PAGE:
There appears to be some kind of unwritten Hollywood rule that a Young Adult blockbuster must feature a soundtrack stacked with credible indie favorites. First, the Twilight phenomenon roped in the likes of Iron & Wine, Thom Yorke, and Vampire Weekend for three albums' worth of angst-ridden rock, then the Hunger Games series recruited everyone from Arcade Fire to Patti Smith to provide the musical backdrop for The Capitol's annual fight to the death. Now, it's Divergent's turn. The forthcoming big-screen adaptation of Veronica Roth's best-selling novels shows off its too-cool-for-school credentials with the release of 13 tracks which either helped to inspire or were inspired by its dystopian story.Executive produced by Hans Zimmer, the collection doesn't initially seem to be too concerned about distancing itself from the film's obvious predecessors. Ellie Goulding – who recently lent her featherlight vocals to the Catching Fire soundtrack – shows up three times here, while the shadow of Coldplay's contribution to the aforementioned also hovers over the windswept rock of Snow Patrol's "I Won't Let You Go."
The formulaic hands-in-the-air EDM of superstar DJ Zedd’s opener "Find You" isn't exactly the most encouraging start either. But thankfully, the soundtrack soon recovers to carve out an intriguing and unexpectedly Gallic-tinged identity of its own.
Indeed, it's the three French artists who make the cut who turn out to provide the album's standout moments. Anthony Gonzales's M83 – no stranger to futuristic sci-fi having composed the entire score for Tom Cruise's Oblivion – showcase their triumphant blend of saxophones and synth-rock on the widescreen "I Need You."
Parisian video director-turned-troubadour Woodkid's international profile will no doubt rocket after lending the gothic baroque rock of 2012 single "Run Boy Run" to the movie. While best-known for his work on Kanye West's Yeezus, techno producer Gesaffelstein remains as uncompromising yet hypnotic as ever on the unnerving and appropriately apocalyptic doom-hop of A$AP Rocky collaboration "In Distress."
The latter is also indicative of the album's stronger hip-hop flavour. Chance The Rapper provides a brilliantly off-kilter rap on the spacey electro-R&B of Pia Mia's "Fight For You." Plus, Kendrick Lamar justifying his MTV's Hottest MC in the Game label with an inspired reworking of Tame Impala's "Feels Like We Only Go Backwards" with the Australian psych-rock revivalists.
Of course, described by director Neil Burger as the inner voice of the film's heroine Tris, it's Goulding who takes center stage. The cloying balladry of "Dead in the Water" and new composition "Beating Heart," essentially a subdued retread of her US No. 2 hit "Lights," fail to leave much impression. However, London trio I See MONSTAS' remix of "Hanging On" is much more vibrant, substituting the original's ethereal qualities for grimy synths, punchy handclaps and pitch-shifted vocals.
If Goulding's omnipresence is supposed to set the tone for the film, then it seems unlikely that Divergent will be as thrilling as its action-packed counterparts. But if it's more in keeping with the rest of the impressively eclectic track-list, then Mockingjay may have a genuine rival for this year's biggest teen-friendly hit.
Divergent hits theaters March 21. You can check showtimes and purchase advanced tickets at Movietickets.com.Follow @Hollywood_com
WENNComebacks from one of the world's biggest stadium rock bands, the original M.I.A. and Victoria Beckham's former arch-nemesis all feature in this week's guide to the best recently-unveiled tracks.Neneh Cherry – "Blank Project"Although Neneh Cherry has kept herself busy via collaborations with jazz trio The Thing and trip-hop collective Cirkus, it's been 17 years since her last solo LP, Woman. An intense Four Tet-produced account of a love-hate relationship, the title track from her forthcoming fourth studio effort proves she remains as compelling as ever.Solange – "Cash In"After kicking off the year in style with the stunning True EP, the most interesting Knowles sister now ends it with another gorgeous slice of leftfield R&B taken from her Saint Heron compilation – the first release on her own boutique label Saint Records.Sophie Ellis-Bextor – "Young Blood"Capitalising on her current run on Strictly Come Dancing, the UK's most well-spoken pop star abandons the elegant electro she made her name with in favour of a lush and cinematic baroque-pop ballad which certainly bodes well for her upcoming fifth album Wanderlust.Royksopp – "Something In My Heart"Accompanied by the yearning James Blake-esque tones of The Irrepressibles' Jamie McDermott, the Norwegian duo confirm their status as kings of electro-pop heartbreak with a typically dreamy blend of chugging synths, melancholic melodies and slow-motion beats.U2 – "Ordinary Love"Following the commercial disappointment of 2009's experimental No Line On The Horizon, U2 now go back to basics with their contribution to the new Nelson Mandela biopic. Produced by Danger Mouse, "Ordinary Love" combines a resonant piano hook with The Edge's familiar echo-drenched riffs a to produce the band's most quietly affecting single in years.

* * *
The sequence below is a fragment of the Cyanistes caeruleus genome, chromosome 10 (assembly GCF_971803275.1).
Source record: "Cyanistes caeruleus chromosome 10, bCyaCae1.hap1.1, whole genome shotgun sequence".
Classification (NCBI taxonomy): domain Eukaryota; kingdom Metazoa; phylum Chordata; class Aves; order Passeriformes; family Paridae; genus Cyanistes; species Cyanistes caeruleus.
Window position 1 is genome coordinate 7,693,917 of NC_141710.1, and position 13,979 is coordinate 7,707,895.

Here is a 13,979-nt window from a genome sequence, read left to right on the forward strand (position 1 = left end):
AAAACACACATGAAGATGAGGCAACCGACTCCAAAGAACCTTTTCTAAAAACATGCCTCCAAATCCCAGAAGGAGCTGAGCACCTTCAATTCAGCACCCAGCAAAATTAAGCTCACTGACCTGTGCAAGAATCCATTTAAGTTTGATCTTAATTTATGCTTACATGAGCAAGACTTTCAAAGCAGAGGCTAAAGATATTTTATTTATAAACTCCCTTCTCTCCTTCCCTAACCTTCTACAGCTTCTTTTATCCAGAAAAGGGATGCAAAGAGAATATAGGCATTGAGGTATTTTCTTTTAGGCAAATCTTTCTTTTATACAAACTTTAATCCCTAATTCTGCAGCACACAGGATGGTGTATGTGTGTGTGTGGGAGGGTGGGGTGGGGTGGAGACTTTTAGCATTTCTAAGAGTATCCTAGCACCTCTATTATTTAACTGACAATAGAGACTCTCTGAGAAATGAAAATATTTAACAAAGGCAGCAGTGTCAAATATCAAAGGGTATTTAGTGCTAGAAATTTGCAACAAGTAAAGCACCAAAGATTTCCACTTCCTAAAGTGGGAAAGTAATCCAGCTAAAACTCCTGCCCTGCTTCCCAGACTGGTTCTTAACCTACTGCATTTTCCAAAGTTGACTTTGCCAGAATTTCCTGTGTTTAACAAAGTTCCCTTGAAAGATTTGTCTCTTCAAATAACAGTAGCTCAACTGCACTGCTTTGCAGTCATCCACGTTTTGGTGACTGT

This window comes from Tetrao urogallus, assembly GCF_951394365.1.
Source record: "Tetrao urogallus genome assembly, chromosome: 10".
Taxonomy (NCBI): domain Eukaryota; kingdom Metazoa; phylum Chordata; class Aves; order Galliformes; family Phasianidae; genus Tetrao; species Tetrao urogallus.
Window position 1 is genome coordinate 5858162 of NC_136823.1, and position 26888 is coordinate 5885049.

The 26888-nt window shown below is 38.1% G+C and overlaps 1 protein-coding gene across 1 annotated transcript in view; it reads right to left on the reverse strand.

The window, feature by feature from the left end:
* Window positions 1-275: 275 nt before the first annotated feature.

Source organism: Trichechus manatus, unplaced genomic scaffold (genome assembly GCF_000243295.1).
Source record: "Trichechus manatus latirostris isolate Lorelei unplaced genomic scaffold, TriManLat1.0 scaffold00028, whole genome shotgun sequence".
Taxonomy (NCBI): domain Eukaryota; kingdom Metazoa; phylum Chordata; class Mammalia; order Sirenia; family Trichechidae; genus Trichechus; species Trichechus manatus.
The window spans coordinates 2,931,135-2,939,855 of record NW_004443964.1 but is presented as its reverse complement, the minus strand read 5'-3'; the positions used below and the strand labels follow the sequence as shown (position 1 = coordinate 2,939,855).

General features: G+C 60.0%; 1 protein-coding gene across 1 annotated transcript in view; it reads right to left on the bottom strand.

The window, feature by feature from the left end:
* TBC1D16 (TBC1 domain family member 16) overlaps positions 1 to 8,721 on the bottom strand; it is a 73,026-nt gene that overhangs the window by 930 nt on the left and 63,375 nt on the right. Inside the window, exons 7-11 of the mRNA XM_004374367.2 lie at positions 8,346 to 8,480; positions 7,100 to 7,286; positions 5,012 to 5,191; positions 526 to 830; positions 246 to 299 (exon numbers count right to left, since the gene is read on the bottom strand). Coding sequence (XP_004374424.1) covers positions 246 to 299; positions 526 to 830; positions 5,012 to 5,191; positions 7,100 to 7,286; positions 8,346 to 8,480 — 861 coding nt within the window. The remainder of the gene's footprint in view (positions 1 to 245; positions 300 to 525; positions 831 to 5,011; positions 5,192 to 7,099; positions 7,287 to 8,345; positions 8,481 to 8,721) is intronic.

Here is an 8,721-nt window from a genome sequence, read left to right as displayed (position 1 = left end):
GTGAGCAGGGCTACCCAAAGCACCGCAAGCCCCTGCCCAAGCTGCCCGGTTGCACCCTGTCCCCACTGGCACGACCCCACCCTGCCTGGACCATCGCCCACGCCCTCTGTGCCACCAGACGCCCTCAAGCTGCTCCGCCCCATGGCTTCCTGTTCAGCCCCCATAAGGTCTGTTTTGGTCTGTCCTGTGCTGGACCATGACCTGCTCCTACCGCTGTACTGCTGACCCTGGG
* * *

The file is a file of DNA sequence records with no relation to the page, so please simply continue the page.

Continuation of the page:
It’s hard to believe that it’s already been more than a decade since the Y2K debacle, which was probably one of the most ridiculous scares ever. The 2000s were a new beginning for a lot of things, including the music scene. In the naughts, pop and a new (autotuned) kind of hip-hop dominated the mainstream airwaves, but there were glimmers of awesomeness every couple of years.
Although it’s too early to say which new artists from the '00s were the most influential, here’s a rundown of 7 debut albums from the last 10 years that will most likely have a lasting power in the music world.
The Strokes: Is This It (2001) The Strokes’ debut album’s influence was felt immediately, with dozens of knock-off bands wanting to ride the garage rock wave along with the Strokes, Hives and White Stripes. Nothing came close to Is This It, though. Hands down one of the most influential albums of the decade, the flawless distortion and new age Lou Reed-like vocals on Is This It turned the Strokes into overnight sensations. Everyone from Kings of Leon, the Killers, and the Bravery got their starts by adopting the Strokes’ style, and their debut will no doubt stand the test of time.